ERA-20C will be ECMWF's first extended climate reanalysis, based on a restricted set of observations and other input data for the model specifically prepared for climate applications. In contrast, previous ECMWF reanalyses have assimilated the majority of observations used in numerical weather prediction (NWP) in an attempt to produce the best possible estimate of the atmospheric state at any given time. Clearly both types of reanalysis have a role in climate studies and climate change monitoring. Extended reanalyses will provide the longest possible record of low-frequency variability and change consistent with observations, which is needed to put more recent large-scale anomalies in perspective. The spatial and temporal resolution that can be achieved in such a reanalysis will be limited mainly by the available observations. A shorter reanalysis of the satellite era, such as ERA-Interim, can provide a more detailed and complete view of recent changes taking place in the climate system, which can be continuously updated by making use of observations used for operational forecasting.

The two kinds of reanalyses have different requirements in terms of data usage. A traditional NWP-like reanalysis of the satellite era tends to assimilate all available observations unless they are known to be of poor quality or unusable for other reasons; this is the familiar blacklisting approach. In contrast, an extended climate reanalysis ideally follows a whitelisting approach to data selection, where observations are used only if they are known to be suitable for climate applications. In practice the distinction may not be quite as strict, since judgments on data quality are often difficult to make, but the contrasting objectives can provide useful guidance. It implies, for example, that a climate reanalysis requires extra effort in selecting and preparing the input data prior to assimilation, with preference given to observations that have been reprocessed, homogenized, or otherwise prepared specifically for climate applications.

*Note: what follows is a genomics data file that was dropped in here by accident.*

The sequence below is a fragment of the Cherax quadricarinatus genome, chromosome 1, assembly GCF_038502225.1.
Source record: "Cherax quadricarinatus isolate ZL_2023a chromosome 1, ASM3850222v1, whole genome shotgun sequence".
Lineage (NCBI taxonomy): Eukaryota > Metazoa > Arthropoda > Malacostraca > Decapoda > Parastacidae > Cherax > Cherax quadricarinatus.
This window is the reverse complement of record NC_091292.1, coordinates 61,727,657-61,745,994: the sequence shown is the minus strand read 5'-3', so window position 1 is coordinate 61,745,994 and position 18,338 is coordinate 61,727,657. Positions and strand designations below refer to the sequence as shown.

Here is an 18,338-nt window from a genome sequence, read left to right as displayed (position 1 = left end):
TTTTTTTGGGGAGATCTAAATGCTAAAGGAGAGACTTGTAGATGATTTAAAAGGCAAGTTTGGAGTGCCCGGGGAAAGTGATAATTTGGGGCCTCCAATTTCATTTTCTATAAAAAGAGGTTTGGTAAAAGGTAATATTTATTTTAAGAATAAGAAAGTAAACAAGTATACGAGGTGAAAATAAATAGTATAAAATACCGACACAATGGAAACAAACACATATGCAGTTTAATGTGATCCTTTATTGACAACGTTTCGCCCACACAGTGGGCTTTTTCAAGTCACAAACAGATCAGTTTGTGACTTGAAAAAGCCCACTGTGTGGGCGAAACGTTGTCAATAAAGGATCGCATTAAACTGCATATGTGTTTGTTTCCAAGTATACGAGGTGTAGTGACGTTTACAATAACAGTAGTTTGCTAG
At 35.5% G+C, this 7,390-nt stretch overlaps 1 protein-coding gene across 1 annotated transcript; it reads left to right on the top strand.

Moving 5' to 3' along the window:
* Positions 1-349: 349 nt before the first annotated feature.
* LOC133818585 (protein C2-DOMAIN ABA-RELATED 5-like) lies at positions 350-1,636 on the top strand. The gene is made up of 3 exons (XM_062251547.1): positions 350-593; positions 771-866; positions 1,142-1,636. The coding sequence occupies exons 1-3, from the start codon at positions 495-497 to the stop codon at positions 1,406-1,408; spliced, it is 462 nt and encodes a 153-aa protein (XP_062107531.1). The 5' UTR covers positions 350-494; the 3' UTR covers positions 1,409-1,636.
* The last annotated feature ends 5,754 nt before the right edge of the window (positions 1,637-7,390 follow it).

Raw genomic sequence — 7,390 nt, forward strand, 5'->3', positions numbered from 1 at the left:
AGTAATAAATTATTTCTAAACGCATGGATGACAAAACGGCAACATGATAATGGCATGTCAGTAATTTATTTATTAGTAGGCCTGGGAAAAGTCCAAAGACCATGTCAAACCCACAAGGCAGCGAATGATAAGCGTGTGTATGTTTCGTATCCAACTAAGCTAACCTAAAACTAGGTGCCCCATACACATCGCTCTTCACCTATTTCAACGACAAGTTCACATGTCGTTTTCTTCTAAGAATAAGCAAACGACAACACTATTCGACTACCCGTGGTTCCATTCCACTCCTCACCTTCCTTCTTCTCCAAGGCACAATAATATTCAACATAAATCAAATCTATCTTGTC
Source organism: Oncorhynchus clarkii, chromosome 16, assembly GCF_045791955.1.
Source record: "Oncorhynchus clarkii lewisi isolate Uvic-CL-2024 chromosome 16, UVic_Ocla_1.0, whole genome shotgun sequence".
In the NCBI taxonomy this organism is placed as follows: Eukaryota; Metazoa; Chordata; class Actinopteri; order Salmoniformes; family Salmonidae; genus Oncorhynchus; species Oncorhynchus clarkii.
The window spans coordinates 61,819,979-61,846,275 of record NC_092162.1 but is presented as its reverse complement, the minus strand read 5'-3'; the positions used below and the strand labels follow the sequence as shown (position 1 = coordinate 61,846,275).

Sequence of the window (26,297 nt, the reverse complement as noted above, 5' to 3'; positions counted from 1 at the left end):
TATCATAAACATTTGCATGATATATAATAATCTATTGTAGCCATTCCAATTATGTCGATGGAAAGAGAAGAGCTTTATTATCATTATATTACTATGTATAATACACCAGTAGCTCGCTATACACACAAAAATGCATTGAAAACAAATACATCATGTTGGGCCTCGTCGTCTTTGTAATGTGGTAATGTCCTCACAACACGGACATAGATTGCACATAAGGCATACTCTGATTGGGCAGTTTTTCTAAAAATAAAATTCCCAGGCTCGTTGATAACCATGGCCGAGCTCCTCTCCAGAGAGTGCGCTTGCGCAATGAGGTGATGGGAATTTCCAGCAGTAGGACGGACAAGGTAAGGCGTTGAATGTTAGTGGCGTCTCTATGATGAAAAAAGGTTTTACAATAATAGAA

COUPLING THE ATMOSPHERE AND OCEAN.

Coupled data assimilation is the second major development thrust needed to better address climate requirements, since only coupled models can provide consistent global transport of mass, water, and energy on the relevant time scales. In addition, the use of a coupled atmosphere–ocean model potentially allows better use of near-surface observations, and this can lead to reduced uncertainties in estimates of surface conditions.

To illustrate the latter point, consider the best available observational estimates of global sea surface temperature, which are essential input for any atmosphere-only reanalysis. These estimates cannot be considered reliable on time scales less than a month or so in the presatellite era. Daily boundary conditions for the atmospheric model are then typically obtained by time interpolation from monthly averages, which introduces additional errors and creates unphysical (and usually damped) variability. On the other hand, a reanalysis produced with a coupled atmosphere–ocean model generates daily sea surface temperature evolutions that are at least physically plausible and, at best, constrained by all available observations—including any atmospheric observations affected by local properties of the sea surface. This scenario presumes, of course, a sufficiently accurate model whose drift at the surface can be adequately constrained.